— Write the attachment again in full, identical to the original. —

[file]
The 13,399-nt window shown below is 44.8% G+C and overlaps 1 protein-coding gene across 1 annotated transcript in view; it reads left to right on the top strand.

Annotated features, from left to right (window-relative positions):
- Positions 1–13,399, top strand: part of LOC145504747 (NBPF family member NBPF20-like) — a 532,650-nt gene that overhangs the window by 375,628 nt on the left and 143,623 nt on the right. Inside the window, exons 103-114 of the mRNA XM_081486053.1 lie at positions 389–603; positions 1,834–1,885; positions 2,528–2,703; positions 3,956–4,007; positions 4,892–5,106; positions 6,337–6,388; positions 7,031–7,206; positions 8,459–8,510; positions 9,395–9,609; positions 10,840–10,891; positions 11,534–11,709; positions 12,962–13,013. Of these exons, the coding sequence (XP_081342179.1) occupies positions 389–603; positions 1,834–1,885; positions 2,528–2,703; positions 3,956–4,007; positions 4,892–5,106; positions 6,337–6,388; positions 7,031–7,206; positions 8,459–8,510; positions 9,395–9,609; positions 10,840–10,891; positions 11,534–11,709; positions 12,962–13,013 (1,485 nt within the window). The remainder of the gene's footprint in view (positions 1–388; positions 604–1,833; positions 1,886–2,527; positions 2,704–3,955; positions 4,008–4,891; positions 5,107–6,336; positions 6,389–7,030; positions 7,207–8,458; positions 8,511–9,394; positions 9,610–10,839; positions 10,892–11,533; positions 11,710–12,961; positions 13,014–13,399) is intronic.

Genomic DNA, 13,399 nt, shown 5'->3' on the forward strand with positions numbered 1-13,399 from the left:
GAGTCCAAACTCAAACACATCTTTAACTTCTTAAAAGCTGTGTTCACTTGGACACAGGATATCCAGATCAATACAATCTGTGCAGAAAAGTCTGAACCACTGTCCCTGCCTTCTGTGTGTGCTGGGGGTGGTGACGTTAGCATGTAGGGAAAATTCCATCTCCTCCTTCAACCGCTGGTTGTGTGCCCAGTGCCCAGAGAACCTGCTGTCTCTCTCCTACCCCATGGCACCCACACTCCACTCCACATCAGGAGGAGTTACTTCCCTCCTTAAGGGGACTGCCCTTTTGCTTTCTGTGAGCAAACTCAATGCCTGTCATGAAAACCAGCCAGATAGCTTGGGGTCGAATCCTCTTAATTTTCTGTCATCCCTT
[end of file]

The 13,399-nt window shown below is 44.8% G+C and overlaps 1 protein-coding gene across 1 annotated transcript in view; it reads left to right on the top strand.

Annotated features, from left to right (window-relative positions):
- Positions 1–13,399, top strand: part of LOC145504747 (NBPF family member NBPF20-like) — a 532,650-nt gene that overhangs the window by 375,628 nt on the left and 143,623 nt on the right. Inside the window, exons 103-114 of the mRNA XM_081486053.1 lie at positions 389–603; positions 1,834–1,885; positions 2,528–2,703; positions 3,956–4,007; positions 4,892–5,106; positions 6,337–6,388; positions 7,031–7,206; positions 8,459–8,510; positions 9,395–9,609; positions 10,840–10,891; positions 11,534–11,709; positions 12,962–13,013. Of these exons, the coding sequence (XP_081342179.1) occupies positions 389–603; positions 1,834–1,885; positions 2,528–2,703; positions 3,956–4,007; positions 4,892–5,106; positions 6,337–6,388; positions 7,031–7,206; positions 8,459–8,510; positions 9,395–9,609; positions 10,840–10,891; positions 11,534–11,709; positions 12,962–13,013 (1,485 nt within the window). The remainder of the gene's footprint in view (positions 1–388; positions 604–1,833; positions 1,886–2,527; positions 2,704–3,955; positions 4,008–4,891; positions 5,107–6,336; positions 6,389–7,030; positions 7,207–8,458; positions 8,511–9,394; positions 9,610–10,839; positions 10,892–11,533; positions 11,710–12,961; positions 13,014–13,399) is intronic.

Genomic DNA, 13,399 nt, shown 5'->3' on the forward strand with positions numbered 1-13,399 from the left:
GAGTCCAAACTCAAACACATCTTTAACTTCTTAAAAGCTGTGTTCACTTGGACACAGGATATCCAGATCAATACAATCTGTGCAGAAAAGTCTGAACCACTGTCCCTGCCTTCTGTGTGTGCTGGGGGTGGTGACGTTAGCATGTAGGGAAAATTCCATCTCCTCCTTCAACCGCTGGTTGTGTGCCCAGTGCCCAGAGAACCTGCTGTCTCTCTCCTACCCCATGGCACCCACACTCCACTCCACATCAGGAGGAGTTACTTCCCTCCTTAAGGGGACTGCCCTTTTGCTTTCTGTGAGCAAACTCAATGCCTGTCATGAAAACCAGCCAGATAGCTTGGGGTCGAATCCTCTTAATTTTCTGTCATCCCTT